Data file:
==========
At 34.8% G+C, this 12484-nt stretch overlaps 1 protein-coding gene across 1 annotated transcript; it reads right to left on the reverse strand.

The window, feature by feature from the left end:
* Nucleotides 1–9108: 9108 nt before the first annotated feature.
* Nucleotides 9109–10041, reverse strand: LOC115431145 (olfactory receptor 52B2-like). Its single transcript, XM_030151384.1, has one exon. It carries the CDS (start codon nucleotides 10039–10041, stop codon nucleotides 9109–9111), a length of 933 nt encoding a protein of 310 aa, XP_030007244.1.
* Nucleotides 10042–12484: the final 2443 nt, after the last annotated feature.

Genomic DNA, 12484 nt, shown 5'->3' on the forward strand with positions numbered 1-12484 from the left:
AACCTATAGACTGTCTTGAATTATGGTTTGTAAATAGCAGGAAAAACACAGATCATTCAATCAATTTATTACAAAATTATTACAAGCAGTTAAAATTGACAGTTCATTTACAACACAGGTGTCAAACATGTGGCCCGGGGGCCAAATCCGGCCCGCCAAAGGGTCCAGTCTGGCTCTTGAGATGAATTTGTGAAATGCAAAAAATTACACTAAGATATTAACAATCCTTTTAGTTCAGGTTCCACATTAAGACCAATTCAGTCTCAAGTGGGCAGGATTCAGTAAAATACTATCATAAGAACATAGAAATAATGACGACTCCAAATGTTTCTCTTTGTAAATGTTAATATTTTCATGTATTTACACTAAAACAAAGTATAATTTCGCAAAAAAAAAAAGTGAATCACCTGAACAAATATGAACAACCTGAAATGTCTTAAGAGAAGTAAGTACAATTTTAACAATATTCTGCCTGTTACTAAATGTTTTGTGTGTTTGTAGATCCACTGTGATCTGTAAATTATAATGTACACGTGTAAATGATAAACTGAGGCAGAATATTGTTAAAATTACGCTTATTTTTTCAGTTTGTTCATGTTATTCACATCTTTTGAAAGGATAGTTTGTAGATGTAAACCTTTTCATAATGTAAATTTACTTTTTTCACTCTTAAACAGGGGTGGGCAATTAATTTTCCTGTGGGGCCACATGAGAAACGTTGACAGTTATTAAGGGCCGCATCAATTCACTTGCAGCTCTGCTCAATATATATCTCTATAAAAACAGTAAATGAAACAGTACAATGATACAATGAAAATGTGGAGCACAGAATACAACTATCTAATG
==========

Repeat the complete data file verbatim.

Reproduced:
At 34.8% G+C, this 12484-nt stretch overlaps 1 protein-coding gene across 1 annotated transcript; it reads right to left on the reverse strand.

The window, feature by feature from the left end:
* Nucleotides 1–9108: 9108 nt before the first annotated feature.
* Nucleotides 9109–10041, reverse strand: LOC115431145 (olfactory receptor 52B2-like). Its single transcript, XM_030151384.1, has one exon. It carries the CDS (start codon nucleotides 10039–10041, stop codon nucleotides 9109–9111), a length of 933 nt encoding a protein of 310 aa, XP_030007244.1.
* Nucleotides 10042–12484: the final 2443 nt, after the last annotated feature.

Genomic DNA, 12484 nt, shown 5'->3' on the forward strand with positions numbered 1-12484 from the left:
AACCTATAGACTGTCTTGAATTATGGTTTGTAAATAGCAGGAAAAACACAGATCATTCAATCAATTTATTACAAAATTATTACAAGCAGTTAAAATTGACAGTTCATTTACAACACAGGTGTCAAACATGTGGCCCGGGGGCCAAATCCGGCCCGCCAAAGGGTCCAGTCTGGCTCTTGAGATGAATTTGTGAAATGCAAAAAATTACACTAAGATATTAACAATCCTTTTAGTTCAGGTTCCACATTAAGACCAATTCAGTCTCAAGTGGGCAGGATTCAGTAAAATACTATCATAAGAACATAGAAATAATGACGACTCCAAATGTTTCTCTTTGTAAATGTTAATATTTTCATGTATTTACACTAAAACAAAGTATAATTTCGCAAAAAAAAAAAGTGAATCACCTGAACAAATATGAACAACCTGAAATGTCTTAAGAGAAGTAAGTACAATTTTAACAATATTCTGCCTGTTACTAAATGTTTTGTGTGTTTGTAGATCCACTGTGATCTGTAAATTATAATGTACACGTGTAAATGATAAACTGAGGCAGAATATTGTTAAAATTACGCTTATTTTTTCAGTTTGTTCATGTTATTCACATCTTTTGAAAGGATAGTTTGTAGATGTAAACCTTTTCATAATGTAAATTTACTTTTTTCACTCTTAAACAGGGGTGGGCAATTAATTTTCCTGTGGGGCCACATGAGAAACGTTGACAGTTATTAAGGGCCGCATCAATTCACTTGCAGCTCTGCTCAATATATATCTCTATAAAAACAGTAAATGAAACAGTACAATGATACAATGAAAATGTGGAGCACAGAATACAACTATCTAATG